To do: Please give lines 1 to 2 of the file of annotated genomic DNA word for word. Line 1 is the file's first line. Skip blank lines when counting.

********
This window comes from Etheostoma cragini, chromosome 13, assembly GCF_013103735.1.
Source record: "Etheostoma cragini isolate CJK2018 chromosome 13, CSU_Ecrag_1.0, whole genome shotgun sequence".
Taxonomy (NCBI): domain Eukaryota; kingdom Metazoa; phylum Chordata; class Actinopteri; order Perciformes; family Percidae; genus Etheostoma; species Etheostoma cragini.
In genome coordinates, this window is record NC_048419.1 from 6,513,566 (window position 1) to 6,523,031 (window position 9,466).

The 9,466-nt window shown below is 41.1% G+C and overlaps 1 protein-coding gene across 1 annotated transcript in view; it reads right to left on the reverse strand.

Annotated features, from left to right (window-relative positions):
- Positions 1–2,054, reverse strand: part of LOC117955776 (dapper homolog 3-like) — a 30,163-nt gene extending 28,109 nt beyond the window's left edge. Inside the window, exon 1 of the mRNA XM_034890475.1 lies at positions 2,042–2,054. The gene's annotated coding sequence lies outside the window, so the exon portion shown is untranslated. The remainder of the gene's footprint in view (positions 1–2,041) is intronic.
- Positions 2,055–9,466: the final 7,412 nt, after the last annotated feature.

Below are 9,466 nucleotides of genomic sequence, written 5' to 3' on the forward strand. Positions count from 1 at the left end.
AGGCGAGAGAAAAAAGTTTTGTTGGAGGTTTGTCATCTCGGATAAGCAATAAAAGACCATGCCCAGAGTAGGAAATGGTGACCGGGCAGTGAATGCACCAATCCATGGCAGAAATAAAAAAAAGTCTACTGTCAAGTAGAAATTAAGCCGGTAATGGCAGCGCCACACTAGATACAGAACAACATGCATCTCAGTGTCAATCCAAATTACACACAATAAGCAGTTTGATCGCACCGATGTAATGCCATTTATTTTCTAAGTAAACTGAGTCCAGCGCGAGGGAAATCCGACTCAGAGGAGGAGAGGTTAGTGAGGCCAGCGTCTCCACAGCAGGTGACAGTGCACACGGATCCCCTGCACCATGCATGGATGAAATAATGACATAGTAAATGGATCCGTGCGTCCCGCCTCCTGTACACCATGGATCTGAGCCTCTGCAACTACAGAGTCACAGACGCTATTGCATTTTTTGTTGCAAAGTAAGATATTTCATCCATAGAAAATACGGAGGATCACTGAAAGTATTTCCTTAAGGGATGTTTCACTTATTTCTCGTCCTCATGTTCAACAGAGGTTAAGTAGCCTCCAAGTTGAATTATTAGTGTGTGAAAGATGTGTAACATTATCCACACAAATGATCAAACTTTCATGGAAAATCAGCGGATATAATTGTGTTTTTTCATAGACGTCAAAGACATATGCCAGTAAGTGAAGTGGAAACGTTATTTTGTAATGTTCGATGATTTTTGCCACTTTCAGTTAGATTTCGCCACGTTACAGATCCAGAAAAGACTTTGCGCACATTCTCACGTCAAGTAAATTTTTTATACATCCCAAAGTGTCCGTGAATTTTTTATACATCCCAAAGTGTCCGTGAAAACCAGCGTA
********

This window comes from Etheostoma cragini, chromosome 13, assembly GCF_013103735.1.
Source record: "Etheostoma cragini isolate CJK2018 chromosome 13, CSU_Ecrag_1.0, whole genome shotgun sequence".